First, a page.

Najee dedicated himself to football and his investments paid off. He rushed for 2,363 yards as a sophomore, 2,744 yards as a junior, and 2,776 yards in his senior year. Having accomplished that, Najee was rated the top recruit in the country coming out of high school. Accordingly, scholarship offers came in from all over the country. It was a chaotic process and his mother still possesses two large garbage bags full of offers. However, when Alabama asked him if he wanted to carry the ball for the Crimson Tide, Najee immediately said “Yes.”

It should be made clear that playing at Alabama was not easy. Being from the West Coast, Najee had trouble fitting in with the southern culture. Also, in his first two years he had to sit behind two other dominant running backs. That was difficult for Najee and he contemplated transferring to another college. Even so, he was always ready for whatever role Alabama wanted him to play. And, in the end, Najee graduated in four years, won two national championships, and broke records for most rushing yards and touchdowns in an Alabama uniform.

In spite of all the early challenges followed by unbelievable success, Najee never lost sight of where he had come from or who helped him along the way: Humility, kindness and appreciation are at the core of his character. His mom had a lot to do with that. “When we were going through our homelessness, I always made it a point to give back,” she said. “I made them volunteer to wrap Christmas presents for homeless people and we were homeless with those families as well.” Najee frequently went to games on Friday night with little or no food in his stomach. The coaches already knew that he would give his lunches to homeless kids. Head coach, John Lucido glowingly said, “When you sacrifice when you’re hungry, that speaks a lot. I know a lot of people who have a lot and never give. But, for this kid, he’s always been that way.”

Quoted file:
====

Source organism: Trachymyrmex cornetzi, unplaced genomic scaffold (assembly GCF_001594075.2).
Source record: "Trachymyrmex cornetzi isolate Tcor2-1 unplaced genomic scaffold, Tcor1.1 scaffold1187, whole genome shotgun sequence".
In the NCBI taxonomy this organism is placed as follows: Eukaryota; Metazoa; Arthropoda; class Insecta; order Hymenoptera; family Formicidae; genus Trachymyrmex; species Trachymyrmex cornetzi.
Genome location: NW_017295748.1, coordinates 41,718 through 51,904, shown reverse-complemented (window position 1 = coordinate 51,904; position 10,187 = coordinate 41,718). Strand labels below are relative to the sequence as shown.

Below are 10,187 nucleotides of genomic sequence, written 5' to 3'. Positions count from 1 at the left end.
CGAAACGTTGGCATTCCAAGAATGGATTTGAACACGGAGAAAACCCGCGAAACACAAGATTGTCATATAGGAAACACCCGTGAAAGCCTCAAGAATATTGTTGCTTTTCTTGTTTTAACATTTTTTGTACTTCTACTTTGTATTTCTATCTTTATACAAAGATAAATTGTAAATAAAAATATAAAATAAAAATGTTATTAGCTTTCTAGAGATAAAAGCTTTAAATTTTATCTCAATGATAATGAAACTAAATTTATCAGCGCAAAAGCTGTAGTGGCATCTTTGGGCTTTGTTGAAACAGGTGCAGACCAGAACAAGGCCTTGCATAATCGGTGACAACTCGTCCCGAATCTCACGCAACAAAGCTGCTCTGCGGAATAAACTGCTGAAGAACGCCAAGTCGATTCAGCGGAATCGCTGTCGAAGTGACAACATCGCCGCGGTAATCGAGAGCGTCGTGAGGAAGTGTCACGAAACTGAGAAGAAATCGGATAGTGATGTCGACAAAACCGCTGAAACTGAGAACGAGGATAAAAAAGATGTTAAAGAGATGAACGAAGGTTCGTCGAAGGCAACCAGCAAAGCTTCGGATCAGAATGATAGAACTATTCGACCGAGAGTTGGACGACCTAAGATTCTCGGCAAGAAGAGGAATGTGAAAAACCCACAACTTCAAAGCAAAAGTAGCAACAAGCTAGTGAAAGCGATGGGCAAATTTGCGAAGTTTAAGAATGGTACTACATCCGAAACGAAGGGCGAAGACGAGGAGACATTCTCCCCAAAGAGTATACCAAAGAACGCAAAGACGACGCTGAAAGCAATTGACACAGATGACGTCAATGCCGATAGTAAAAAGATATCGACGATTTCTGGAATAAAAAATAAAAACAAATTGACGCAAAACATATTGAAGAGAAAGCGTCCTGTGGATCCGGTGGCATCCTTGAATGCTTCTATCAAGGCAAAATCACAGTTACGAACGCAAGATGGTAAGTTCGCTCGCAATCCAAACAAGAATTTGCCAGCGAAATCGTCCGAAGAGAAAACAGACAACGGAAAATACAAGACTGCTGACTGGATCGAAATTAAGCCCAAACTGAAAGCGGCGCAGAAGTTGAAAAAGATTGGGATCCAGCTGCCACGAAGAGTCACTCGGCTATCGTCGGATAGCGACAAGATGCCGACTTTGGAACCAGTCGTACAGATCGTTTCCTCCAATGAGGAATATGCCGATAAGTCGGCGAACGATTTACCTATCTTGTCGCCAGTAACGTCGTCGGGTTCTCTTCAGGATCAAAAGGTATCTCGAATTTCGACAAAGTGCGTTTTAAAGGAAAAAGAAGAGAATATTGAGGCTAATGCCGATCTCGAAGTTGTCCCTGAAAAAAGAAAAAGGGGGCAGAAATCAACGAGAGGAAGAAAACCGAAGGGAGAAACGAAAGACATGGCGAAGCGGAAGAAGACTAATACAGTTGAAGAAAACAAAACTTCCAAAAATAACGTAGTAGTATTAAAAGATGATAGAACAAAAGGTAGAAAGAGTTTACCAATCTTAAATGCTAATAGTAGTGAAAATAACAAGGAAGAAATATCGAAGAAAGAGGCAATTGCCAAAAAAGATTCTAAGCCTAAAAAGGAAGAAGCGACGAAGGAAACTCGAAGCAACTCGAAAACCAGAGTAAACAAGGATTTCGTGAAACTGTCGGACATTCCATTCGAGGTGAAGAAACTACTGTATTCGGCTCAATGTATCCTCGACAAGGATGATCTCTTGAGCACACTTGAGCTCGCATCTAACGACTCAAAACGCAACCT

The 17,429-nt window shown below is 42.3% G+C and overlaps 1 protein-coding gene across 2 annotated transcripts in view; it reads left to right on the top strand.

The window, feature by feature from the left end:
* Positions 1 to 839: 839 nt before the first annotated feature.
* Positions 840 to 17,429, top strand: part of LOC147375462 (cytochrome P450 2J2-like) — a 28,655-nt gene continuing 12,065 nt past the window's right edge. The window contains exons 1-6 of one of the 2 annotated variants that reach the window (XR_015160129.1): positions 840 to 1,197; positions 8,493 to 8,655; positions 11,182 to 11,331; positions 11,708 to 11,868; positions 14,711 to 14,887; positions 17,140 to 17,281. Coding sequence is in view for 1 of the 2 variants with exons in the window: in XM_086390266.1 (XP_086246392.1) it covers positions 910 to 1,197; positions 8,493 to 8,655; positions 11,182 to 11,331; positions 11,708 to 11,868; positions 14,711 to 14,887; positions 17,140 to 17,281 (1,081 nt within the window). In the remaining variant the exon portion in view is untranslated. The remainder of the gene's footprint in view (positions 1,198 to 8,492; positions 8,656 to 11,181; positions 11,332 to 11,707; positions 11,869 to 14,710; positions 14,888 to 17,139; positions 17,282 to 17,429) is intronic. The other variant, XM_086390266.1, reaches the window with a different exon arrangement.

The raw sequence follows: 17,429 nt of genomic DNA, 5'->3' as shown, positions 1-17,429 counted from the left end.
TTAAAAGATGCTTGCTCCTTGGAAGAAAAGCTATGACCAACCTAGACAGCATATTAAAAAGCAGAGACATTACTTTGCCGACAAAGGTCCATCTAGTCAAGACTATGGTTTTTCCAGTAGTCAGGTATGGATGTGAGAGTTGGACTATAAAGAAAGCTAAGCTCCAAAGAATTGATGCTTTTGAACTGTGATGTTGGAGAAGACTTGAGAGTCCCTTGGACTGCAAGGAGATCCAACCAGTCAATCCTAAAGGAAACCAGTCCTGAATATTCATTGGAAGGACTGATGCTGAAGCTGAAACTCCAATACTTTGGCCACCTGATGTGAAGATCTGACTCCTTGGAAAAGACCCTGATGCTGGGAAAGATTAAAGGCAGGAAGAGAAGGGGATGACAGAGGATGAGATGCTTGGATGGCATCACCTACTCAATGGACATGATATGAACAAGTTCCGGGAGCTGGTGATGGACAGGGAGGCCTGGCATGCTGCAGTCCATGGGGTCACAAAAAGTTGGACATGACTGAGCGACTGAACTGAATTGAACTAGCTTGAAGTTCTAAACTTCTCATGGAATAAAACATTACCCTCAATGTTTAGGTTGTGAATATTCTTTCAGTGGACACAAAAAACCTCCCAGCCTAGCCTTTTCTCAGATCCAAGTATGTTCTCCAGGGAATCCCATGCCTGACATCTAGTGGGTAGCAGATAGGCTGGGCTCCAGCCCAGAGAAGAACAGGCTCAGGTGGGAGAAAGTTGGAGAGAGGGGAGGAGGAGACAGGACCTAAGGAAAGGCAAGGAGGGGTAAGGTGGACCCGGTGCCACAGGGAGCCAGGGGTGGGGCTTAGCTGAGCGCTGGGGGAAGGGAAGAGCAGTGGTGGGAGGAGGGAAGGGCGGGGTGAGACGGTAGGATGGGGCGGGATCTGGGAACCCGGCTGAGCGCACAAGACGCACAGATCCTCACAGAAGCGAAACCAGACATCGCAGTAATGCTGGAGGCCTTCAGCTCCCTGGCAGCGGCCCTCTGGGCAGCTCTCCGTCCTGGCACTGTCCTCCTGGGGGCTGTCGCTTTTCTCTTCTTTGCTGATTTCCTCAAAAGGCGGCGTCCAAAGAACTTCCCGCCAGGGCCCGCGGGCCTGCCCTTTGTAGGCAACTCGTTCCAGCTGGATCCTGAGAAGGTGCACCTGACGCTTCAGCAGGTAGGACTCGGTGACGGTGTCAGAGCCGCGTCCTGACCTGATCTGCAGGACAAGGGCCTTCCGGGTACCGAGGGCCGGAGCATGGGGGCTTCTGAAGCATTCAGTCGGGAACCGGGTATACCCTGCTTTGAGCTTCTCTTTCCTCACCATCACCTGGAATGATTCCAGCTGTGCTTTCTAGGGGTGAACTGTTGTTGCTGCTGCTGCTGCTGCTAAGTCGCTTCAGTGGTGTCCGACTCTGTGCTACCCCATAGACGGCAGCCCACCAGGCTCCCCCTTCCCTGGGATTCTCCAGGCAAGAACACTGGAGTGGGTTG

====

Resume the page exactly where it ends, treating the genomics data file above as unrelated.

Najee always has had a soft spot for kids who have gone through hard times. For example, during high school Najee would bring elementary kids to the house. One kid in particular kept showing up every day. Najee’s mom began to wonder why he’s “hanging with these little kids.” So, one day she eavesdropped on their conversation from her bedroom. Najee was challenging the kid to be a better person. “Did you get your butt to school today?” “Did you do your homework?” “Don’t be giving your mama a hard time, I’m not playing with you.” At that point, Najee’s mom smiled and said to herself, “This is my son. I was so proud of him.” He was filling the role as a mentor to kids in the community who, like Najee, didn’t have a father figure to look up to.